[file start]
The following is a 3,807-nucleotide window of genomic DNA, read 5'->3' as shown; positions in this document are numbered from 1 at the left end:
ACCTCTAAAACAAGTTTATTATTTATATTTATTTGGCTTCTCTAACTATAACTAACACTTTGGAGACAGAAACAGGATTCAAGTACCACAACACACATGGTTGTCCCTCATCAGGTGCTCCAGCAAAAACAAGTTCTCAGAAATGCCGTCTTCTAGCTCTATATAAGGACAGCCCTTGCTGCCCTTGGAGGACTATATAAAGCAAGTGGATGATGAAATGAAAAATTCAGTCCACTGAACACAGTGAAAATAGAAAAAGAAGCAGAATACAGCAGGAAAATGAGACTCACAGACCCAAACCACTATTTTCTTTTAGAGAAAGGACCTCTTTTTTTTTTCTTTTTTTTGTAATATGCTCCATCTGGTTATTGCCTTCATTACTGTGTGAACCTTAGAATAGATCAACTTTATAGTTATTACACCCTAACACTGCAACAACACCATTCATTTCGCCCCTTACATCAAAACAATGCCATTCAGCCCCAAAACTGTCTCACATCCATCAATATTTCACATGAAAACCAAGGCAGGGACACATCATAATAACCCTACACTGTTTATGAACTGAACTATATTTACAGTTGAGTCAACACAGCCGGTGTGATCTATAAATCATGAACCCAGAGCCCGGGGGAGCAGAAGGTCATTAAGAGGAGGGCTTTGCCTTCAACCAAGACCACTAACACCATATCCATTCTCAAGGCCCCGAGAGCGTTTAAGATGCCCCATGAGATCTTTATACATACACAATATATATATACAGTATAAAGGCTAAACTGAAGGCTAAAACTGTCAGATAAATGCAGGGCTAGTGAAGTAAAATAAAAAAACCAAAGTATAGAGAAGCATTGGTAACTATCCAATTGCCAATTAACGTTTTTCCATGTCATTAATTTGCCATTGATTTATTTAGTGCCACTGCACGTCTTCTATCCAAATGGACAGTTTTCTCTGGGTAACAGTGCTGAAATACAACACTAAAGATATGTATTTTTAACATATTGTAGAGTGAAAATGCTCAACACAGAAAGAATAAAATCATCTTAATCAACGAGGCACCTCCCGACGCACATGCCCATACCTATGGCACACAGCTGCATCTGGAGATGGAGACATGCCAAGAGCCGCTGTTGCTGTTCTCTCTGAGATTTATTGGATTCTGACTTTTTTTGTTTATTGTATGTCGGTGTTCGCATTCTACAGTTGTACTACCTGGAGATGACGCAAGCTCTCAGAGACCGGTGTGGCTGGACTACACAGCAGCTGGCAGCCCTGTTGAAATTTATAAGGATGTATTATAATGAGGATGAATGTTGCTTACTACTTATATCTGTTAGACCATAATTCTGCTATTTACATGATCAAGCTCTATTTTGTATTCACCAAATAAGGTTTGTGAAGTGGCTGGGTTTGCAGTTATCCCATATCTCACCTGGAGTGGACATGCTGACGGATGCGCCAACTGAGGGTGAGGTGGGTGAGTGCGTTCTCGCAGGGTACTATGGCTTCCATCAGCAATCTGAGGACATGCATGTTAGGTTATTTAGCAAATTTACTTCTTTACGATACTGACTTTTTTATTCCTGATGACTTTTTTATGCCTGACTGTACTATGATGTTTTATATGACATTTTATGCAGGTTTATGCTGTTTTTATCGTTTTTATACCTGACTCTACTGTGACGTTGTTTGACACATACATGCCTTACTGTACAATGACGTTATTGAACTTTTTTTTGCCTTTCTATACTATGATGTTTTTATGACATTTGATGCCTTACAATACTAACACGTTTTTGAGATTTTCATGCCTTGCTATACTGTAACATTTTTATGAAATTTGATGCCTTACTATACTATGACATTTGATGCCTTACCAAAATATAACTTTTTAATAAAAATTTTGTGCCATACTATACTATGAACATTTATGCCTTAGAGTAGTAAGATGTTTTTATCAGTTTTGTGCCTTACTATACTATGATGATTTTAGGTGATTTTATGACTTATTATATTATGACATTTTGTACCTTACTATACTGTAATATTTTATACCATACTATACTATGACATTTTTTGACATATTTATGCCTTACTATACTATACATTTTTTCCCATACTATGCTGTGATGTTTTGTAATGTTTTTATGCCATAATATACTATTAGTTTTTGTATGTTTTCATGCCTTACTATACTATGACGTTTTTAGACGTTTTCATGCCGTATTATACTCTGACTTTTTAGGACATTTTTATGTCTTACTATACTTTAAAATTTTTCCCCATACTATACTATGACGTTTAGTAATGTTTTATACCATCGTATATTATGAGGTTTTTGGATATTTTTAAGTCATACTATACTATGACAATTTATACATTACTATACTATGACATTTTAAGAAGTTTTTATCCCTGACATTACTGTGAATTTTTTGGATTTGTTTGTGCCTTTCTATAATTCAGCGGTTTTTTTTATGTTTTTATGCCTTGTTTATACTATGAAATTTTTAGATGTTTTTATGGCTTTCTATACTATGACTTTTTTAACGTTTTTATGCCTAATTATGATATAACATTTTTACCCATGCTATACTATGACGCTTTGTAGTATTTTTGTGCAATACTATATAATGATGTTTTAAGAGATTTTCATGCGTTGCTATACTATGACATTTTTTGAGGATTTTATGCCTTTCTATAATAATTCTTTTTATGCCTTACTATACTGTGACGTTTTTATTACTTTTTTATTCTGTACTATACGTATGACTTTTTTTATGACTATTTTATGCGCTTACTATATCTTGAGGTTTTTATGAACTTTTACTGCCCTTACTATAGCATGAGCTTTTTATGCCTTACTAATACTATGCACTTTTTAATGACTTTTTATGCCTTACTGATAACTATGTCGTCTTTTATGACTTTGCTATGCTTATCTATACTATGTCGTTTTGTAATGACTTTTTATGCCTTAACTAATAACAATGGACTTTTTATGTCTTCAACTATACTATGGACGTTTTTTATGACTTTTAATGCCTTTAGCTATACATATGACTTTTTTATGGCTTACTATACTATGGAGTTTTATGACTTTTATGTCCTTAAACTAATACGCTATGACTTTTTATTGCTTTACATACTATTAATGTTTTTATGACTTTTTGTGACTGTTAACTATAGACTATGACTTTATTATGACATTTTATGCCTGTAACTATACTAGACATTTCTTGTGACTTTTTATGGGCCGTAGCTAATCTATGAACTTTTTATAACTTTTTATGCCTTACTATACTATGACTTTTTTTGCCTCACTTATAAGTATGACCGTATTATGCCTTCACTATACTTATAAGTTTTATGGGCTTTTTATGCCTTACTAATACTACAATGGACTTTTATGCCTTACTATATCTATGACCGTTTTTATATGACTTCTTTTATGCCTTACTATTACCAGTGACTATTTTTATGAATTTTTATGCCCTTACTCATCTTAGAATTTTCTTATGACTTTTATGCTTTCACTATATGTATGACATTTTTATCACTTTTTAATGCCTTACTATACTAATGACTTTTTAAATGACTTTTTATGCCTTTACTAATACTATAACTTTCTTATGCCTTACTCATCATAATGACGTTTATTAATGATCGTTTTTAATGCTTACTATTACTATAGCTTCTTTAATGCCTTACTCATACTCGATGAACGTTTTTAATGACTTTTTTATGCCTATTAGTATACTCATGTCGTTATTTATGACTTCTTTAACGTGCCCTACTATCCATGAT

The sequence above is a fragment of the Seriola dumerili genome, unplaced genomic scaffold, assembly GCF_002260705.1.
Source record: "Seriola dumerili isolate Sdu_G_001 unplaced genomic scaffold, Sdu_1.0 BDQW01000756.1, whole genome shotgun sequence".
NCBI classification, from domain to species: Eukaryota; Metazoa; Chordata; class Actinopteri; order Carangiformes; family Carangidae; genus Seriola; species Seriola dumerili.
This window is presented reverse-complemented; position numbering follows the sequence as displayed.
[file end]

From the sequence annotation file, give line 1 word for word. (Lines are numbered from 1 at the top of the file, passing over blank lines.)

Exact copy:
The following is a 3,807-nucleotide window of genomic DNA, read 5'->3' as shown; positions in this document are numbered from 1 at the left end: